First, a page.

Single aerial drones help people in many ways, such as assisting in search and rescue missions. Drone swarms can be similarly handy, accomplishing tasks including surveying endangered wildlife in harsh and remote environments. But there are some environments where flying robotic teams still struggle to go. For example, crowded airspaces like thick woods can challenge swarms trying to plan a flight path.
Now, a flight path planning method published in the May 4 issue of Science Robotics offers a new way for drone swarms to successfully fly in crowded, unfamiliar airspaces. When tested, the system helped 10 small autonomous flying drones efficiently pick the best way to fly through a cluttered bamboo forest. Using the new approach, the palm-sized drones also maintained formation, avoided collisions, and tracked a human in unfamiliar environments.
"How to build a robotic swarm is always the ultimate target of many robotic researchers around the world," said Xin Zhou, a Ph.D. candidate at Zhejiang University and lead author of the study. "Our aerial robots are equipped with stereo cameras and onboard computers, which allow them to precisely understand the environments and plan nice trajectories. Also, they share information among the group and cooperate with others, to mimic the swarm flight of birds in challenging natural environments."
Airspace, One of the Final Frontiers
Traditionally, autonomous aerial robots calculate their flight trajectory under specific space and time constraints. This is harder for robotic swarms to do because they have to synthesize individual paths to build a collective path plan. Swarm path planning also needs to incorporate several factors to be truly useful in search and rescue missions.
"Imagine a forest search and rescue scenario where we need to search for missing persons," said Zhou. "Time is life, and the swarm needs to plan smooth and fast trajectories to cover as much area as possible within a limited time. This is trajectory optimality."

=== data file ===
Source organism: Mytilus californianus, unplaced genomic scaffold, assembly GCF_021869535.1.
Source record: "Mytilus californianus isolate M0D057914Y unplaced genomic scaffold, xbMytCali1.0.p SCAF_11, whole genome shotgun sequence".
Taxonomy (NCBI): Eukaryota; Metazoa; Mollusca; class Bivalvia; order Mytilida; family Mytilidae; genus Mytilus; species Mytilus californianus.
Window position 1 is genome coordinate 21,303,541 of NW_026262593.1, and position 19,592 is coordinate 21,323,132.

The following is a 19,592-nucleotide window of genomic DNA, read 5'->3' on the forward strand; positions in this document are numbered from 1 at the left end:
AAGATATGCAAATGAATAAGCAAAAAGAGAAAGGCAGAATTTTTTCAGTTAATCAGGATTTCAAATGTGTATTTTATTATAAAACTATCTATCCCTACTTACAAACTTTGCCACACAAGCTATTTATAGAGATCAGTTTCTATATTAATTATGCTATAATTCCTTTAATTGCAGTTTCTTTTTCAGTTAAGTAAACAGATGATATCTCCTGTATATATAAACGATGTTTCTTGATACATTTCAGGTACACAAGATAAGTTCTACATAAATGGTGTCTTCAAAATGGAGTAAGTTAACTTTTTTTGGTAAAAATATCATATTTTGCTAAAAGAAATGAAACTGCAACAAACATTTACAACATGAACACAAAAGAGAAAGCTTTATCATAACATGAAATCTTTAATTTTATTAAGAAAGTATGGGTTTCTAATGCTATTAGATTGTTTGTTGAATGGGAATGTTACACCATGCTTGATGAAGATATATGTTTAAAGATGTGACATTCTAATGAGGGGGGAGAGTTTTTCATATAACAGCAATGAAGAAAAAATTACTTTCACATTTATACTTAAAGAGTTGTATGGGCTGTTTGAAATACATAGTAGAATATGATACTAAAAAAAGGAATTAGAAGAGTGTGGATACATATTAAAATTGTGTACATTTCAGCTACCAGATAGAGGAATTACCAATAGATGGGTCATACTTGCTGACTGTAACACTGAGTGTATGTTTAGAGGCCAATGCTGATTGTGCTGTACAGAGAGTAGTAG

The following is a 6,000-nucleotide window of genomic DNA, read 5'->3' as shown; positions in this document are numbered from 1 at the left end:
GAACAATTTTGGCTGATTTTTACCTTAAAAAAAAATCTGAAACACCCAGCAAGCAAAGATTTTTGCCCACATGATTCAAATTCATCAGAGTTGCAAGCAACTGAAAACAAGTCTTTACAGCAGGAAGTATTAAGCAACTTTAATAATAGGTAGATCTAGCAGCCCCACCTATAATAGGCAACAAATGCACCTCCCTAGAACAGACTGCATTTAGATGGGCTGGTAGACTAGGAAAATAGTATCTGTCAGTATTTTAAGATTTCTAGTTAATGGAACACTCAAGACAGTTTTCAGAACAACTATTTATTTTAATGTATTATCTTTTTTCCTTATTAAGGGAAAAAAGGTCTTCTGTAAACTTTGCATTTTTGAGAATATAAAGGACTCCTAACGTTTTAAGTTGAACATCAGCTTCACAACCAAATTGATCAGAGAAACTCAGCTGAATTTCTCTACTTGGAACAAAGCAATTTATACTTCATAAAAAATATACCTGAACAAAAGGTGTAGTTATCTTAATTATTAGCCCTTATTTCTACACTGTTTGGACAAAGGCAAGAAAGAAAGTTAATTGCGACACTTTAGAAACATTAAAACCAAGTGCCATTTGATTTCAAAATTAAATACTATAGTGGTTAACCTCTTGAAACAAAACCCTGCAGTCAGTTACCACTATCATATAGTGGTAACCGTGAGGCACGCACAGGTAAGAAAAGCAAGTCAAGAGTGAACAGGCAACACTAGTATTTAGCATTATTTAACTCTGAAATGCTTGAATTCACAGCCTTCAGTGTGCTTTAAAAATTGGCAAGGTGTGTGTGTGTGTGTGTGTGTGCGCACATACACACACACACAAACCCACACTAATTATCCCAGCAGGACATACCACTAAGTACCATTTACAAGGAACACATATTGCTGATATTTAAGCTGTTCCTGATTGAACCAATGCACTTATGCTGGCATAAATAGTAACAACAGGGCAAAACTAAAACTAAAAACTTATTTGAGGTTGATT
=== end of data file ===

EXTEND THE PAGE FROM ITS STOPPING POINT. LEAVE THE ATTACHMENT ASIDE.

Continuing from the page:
Other elements for effective swarm path planning include extensibility, or the ability to assess and accommodate multiple goals like reducing the need for repeated searches and avoiding collisions at the same time. There's also economical computing, which means how much effort it takes to deploy path planning algorithms on the robots' onboard computers, and miniature size, which allows for navigation in narrow and restricted areas.
With these factors in mind, Zhou and his colleagues designed a trajectory planning method that processed data from embedded computers on 10 micro-drones to help those drones swarm in four unfamiliar environments.
Testing the Swarm
To test whether their small aerial drones could use the new trajectory planning method effectively, the researchers put the swarm through a variety of scenarios.
"Each scenario is designed to verify the characteristics of our system in different aspects," said Fei Gao, an assistant professor at Zhejiang University and corresponding author of the study.
For the first test, the robotic swarm used the planning system to fly through dense bamboo forest. The drones adjusted their trajectories in response to obstacles like fallen bamboo, skillfully passing through narrow openings between stalks roughly less than 30 centimeters wide. This test showed how that system incorporated trajectory optimality and miniature size.
Next, the researchers evaluated the drone swarm's ability to stay in formation, demonstrating extensibility by assigning the swarm a moving shape while navigating an unknown airspace. During this test, the drones kept their overall formation while flying through standing bushes, trees, and two human-made pillars.
Following the formation test, the robotic swarm zoomed through an aerial traffic scenario, where each drone's flight path was pre-designed to intersect with others. The drones had to adapt in the moment to avoid collisions. Zhou, Gao, and their colleagues had the swarm track and film a single person, testing the system's economical computing and extensibility.
"Only economical computing algorithms allow sufficient computational resources to be reserved for adding more sophisticated visual tracking algorithms. And tracking itself is a new task requirement here for our planning scheme," said Gao.
All of the tests indicated the new path planning system can enable autonomous aerial robotic swarms to coordinate and achieve previously challenging tasks in crowded airspace.
"We believe that our system and algorithm are useful in many tasks that require autonomy and coordination in the air," said Gao. "We think that search and rescue teams, animal and plant researchers, and even each of us expecting aerial traffic in the future, could gain inspiration from this work."
[Credit for associated image: Reprinted from Zhou et al., Sci. Robot. 7, eabm5954 (2022)]